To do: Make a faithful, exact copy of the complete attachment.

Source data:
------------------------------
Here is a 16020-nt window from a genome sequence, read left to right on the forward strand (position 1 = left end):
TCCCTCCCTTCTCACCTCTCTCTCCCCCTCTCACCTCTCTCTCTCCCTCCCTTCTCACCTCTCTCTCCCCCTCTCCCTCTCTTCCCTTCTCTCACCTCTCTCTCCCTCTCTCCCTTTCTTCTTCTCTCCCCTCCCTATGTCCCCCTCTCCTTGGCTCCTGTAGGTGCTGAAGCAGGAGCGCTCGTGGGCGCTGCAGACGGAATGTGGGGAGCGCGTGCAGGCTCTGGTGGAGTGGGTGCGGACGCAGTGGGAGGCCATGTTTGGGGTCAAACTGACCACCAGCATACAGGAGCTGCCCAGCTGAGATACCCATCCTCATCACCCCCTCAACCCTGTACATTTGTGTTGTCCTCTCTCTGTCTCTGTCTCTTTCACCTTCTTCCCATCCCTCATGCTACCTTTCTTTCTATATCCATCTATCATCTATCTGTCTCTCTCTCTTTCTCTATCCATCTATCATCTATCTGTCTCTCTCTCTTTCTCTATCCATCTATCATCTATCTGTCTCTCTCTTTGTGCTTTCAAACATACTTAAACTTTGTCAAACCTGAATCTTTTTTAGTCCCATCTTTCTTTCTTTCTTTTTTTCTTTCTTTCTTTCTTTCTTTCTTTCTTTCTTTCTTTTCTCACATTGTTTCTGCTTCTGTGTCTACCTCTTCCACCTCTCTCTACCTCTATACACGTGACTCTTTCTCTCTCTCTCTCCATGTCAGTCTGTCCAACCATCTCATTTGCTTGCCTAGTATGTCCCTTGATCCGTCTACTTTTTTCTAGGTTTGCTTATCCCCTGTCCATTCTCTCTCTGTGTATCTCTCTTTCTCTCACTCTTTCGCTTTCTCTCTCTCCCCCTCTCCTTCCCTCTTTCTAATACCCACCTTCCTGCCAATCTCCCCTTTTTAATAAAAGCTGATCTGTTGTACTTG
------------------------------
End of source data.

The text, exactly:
Here is a 16020-nt window from a genome sequence, read left to right on the forward strand (position 1 = left end):
TCCCTCCCTTCTCACCTCTCTCTCCCCCTCTCACCTCTCTCTCTCCCTCCCTTCTCACCTCTCTCTCCCCCTCTCCCTCTCTTCCCTTCTCTCACCTCTCTCTCCCTCTCTCCCTTTCTTCTTCTCTCCCCTCCCTATGTCCCCCTCTCCTTGGCTCCTGTAGGTGCTGAAGCAGGAGCGCTCGTGGGCGCTGCAGACGGAATGTGGGGAGCGCGTGCAGGCTCTGGTGGAGTGGGTGCGGACGCAGTGGGAGGCCATGTTTGGGGTCAAACTGACCACCAGCATACAGGAGCTGCCCAGCTGAGATACCCATCCTCATCACCCCCTCAACCCTGTACATTTGTGTTGTCCTCTCTCTGTCTCTGTCTCTTTCACCTTCTTCCCATCCCTCATGCTACCTTTCTTTCTATATCCATCTATCATCTATCTGTCTCTCTCTCTTTCTCTATCCATCTATCATCTATCTGTCTCTCTCTCTTTCTCTATCCATCTATCATCTATCTGTCTCTCTCTTTGTGCTTTCAAACATACTTAAACTTTGTCAAACCTGAATCTTTTTTAGTCCCATCTTTCTTTCTTTCTTTTTTTCTTTCTTTCTTTCTTTCTTTCTTTCTTTCTTTCTTTTCTCACATTGTTTCTGCTTCTGTGTCTACCTCTTCCACCTCTCTCTACCTCTATACACGTGACTCTTTCTCTCTCTCTCTCCATGTCAGTCTGTCCAACCATCTCATTTGCTTGCCTAGTATGTCCCTTGATCCGTCTACTTTTTTCTAGGTTTGCTTATCCCCTGTCCATTCTCTCTCTGTGTATCTCTCTTTCTCTCACTCTTTCGCTTTCTCTCTCTCCCCCTCTCCTTCCCTCTTTCTAATACCCACCTTCCTGCCAATCTCCCCTTTTTAATAAAAGCTGATCTGTTGTACTTG